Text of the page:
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Life after Ellen.

A friend of mine was called for jury duty just before Christmas. She sat for a day and a half in the holding area until she was summoned for a criminal trial. She and her cohorts were ushered into an empty courtroom where the judge thanked them all in advance for their service and time in the busy holiday season. He reminded them that justice takes no holiday and encouraged them to think of jury duty as they would think of military service: as an honor and privilege in the preservation of democracy.

When it came time for the voir dire, my friend told the judge she was a lesbian. She said she would be excluded from the honor and privilege of serving in the military because of that. Using the military precedent, she argued that injustice should not get a holiday either and that she should be dismissed. He said he got her point, and she was excused from jury duty. My friend felt vindicated by this stunning appeal to juris logic.

Unfortunately, this same friend believes she can pass the law boards just by watching horsewoman Greta Van Susteren on Court T.V. She also thinks things are going to be very different when Ellen comes out. She believes it's going to be big--that time hereafter will be measured B.E. and A.E. So she numbers 1997 as 1 A.E., and claims that Ellen's coming out will usher in not only the end of homophobia but also the end of racism, sexism, and ageism. Big, big, big.

In A.E. 1, the racism inherent in news stories describing the inscrutable Asian campaign donors who were allowed into the Clinton White House posing as Chinese takeout delivery guys will be exposed.

In A.E. 1, military dudes on Frontline, Nightline, and Admiral Stockdale's What's My Line? will stop saying, "See, we told ye. Gals have no place in the military. They're the reason you've got your rape and harassment. Period. End of story."

In A.E. 1, Bill Gates and Martha Stewart--in a love match more terrifying to contemplate than Jane Fonda and Ted Turner, Andrew Sullivan and RuPaul, or Joyce Carol Oates and Stephen King--will meet in a Mensa Mensch chat room he designed, but she decorated. They'll do some cyber-dating, though they won't ever actually press the flesh. She will insist that in the now-meaningless Microsoft Century, MSNBC actually became the feminist news channel its initials suggest.

In A.E. 1, the age-based T.V.-ratings system announced by Jack Valenti, who's having whatever Dick Clark is having, will be abandoned. It will be replaced by a gender-based system: L, G, S, Bi.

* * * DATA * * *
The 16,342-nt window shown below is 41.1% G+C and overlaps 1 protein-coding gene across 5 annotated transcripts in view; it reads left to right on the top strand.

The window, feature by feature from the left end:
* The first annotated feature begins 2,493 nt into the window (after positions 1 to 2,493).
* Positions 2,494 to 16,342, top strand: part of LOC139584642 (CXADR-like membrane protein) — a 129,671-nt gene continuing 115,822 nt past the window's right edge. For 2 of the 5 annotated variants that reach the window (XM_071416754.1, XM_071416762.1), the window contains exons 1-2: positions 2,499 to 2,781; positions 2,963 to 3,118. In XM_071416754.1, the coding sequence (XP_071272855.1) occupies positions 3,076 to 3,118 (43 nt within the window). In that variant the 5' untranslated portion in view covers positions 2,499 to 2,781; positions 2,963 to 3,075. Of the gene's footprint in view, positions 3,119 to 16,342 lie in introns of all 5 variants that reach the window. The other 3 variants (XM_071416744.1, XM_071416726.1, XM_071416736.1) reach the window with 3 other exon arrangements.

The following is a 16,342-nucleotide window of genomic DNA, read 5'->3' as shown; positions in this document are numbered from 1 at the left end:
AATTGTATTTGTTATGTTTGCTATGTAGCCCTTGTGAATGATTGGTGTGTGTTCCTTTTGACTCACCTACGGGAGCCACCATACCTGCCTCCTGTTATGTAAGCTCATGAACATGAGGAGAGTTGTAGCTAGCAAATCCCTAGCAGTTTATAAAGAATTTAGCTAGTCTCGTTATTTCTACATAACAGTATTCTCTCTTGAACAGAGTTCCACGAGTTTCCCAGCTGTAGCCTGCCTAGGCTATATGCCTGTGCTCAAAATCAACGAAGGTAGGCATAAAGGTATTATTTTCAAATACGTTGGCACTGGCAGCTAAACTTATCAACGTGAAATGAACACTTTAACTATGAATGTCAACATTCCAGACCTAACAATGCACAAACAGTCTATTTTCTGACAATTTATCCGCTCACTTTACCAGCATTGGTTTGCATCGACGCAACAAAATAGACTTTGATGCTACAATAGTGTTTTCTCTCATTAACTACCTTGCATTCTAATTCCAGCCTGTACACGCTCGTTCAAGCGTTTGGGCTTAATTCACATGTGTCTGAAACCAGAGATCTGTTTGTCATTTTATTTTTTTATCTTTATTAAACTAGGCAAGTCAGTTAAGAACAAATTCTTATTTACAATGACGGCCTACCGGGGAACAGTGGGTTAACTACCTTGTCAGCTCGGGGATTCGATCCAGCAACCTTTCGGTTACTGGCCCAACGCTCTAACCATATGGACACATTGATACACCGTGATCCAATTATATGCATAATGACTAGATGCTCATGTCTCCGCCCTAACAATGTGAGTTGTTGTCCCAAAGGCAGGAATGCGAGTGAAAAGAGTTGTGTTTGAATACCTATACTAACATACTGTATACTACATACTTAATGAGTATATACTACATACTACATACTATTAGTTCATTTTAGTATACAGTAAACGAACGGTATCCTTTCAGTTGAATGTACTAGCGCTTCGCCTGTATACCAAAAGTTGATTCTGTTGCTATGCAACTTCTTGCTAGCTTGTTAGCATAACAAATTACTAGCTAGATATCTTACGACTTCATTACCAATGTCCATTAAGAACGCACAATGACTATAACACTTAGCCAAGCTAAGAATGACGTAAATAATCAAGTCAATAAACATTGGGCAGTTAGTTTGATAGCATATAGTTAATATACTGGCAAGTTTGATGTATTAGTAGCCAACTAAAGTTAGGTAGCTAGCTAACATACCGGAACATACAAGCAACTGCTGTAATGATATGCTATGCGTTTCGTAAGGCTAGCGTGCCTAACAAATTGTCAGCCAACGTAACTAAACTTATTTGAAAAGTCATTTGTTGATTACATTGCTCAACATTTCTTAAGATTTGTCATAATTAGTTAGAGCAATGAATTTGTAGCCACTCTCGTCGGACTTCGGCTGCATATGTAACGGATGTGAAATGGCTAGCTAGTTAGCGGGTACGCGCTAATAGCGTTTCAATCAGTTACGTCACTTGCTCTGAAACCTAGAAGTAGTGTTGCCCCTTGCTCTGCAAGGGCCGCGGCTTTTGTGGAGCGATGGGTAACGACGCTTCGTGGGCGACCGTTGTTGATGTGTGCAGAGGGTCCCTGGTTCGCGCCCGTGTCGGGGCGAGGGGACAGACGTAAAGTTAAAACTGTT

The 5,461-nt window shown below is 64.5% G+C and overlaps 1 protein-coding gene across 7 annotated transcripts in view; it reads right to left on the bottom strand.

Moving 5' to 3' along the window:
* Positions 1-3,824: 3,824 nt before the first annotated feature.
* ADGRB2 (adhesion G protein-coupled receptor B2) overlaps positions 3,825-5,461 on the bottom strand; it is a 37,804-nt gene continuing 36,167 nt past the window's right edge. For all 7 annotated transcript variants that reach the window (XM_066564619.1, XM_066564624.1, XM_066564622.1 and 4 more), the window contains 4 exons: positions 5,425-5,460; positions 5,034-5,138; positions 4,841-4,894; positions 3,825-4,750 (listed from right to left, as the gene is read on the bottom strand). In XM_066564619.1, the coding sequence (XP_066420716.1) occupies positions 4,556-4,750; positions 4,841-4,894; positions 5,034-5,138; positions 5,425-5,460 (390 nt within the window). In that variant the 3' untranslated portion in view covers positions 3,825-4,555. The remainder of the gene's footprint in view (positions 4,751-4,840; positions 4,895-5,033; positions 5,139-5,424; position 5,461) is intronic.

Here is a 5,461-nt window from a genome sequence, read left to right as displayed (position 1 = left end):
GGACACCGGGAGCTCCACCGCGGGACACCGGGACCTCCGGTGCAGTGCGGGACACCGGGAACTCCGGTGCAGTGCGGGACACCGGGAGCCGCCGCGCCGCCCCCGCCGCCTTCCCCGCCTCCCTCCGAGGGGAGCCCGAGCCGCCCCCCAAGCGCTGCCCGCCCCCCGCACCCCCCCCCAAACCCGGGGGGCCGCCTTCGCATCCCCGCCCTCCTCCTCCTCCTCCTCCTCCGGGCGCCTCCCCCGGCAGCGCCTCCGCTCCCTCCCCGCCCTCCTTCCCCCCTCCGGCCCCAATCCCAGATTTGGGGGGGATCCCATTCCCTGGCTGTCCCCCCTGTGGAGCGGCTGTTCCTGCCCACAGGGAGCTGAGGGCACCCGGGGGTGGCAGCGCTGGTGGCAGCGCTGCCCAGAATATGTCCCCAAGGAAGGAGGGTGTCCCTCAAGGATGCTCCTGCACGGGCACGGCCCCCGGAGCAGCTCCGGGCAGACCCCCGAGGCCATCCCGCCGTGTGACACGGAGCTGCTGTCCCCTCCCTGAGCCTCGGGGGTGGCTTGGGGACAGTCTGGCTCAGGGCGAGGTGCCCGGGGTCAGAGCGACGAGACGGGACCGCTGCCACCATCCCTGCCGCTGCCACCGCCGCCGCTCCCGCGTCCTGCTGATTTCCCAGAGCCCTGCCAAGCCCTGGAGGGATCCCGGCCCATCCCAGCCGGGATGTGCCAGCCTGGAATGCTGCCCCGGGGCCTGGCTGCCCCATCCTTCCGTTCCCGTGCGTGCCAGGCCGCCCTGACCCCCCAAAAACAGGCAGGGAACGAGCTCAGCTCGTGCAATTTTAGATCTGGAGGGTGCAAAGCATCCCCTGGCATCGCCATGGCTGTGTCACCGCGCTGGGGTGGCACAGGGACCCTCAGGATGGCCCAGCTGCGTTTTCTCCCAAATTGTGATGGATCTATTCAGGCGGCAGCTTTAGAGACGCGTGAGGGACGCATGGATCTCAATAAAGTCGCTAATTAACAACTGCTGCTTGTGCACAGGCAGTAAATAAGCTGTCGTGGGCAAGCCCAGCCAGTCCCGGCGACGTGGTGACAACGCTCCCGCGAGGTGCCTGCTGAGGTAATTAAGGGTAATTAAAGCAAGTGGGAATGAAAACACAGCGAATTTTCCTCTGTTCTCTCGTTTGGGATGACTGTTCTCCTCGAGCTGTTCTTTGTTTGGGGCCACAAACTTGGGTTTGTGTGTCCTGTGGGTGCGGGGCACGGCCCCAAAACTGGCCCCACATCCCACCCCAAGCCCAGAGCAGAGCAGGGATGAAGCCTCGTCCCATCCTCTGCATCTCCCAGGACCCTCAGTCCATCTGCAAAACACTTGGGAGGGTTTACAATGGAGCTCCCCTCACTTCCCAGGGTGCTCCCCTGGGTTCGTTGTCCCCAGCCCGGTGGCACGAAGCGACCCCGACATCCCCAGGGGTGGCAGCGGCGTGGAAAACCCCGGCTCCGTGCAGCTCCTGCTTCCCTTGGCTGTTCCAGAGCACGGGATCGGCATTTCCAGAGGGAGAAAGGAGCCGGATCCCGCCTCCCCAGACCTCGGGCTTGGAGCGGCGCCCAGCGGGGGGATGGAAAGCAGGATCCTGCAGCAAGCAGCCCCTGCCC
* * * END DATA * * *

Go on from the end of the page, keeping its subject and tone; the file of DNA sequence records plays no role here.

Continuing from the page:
In A.E. 1 and a half, the Professional Skating Association--which had received widespread complaints about too many televised professional events--will team up with cash-strapped NASA. Together, they will launch a new space program, proudly asking, "If they can put a man on the moon, why not put all the ice skaters on the moon?"

In A.E. 3, Michael Ovitz, still stung from being eased out of Disney with nothing but a measly, shameful $76 million and two all-day E-ticket passes, will celebrate his fiftieth birthday. What to give the man who has almost everything? His wife will give him his own coin-operated prison system in Arizona, and his kids will give him a merged medium-sized airline and munitions factory.

In A.E. 5, all T.V. will be abandoned, except for The Rosie O'Donnell Show and any show selling cubic zirconium.

As soon as Ellen comes out, the word "plethora" will be put on restricted use: The sentences, "There was a plethora of canned corn on sale," and, "A plethora of my buddies were there," are outlawed.

The first big event of A.E. 1, the Clinton Inaugural, will be downsized. Why not a brief, private morning service on CSPAN, then everybody back to work? Save the money for the plethora of defense funds.

I'm hosting an all-girl ball, L-rated, with professional skaters doing an interpretive inaugural speech. Proceeds go to my new movie, Ovitza!--the story of a capitalist and the country that adored him.
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Title Annotation:Unplugged; humor - 'Ellen' network TV character admits to being a lesbian
Author:Clinton, Kate
Publication:The Progressive
Article Type:Column
Date:Feb 1, 1997
Words:696
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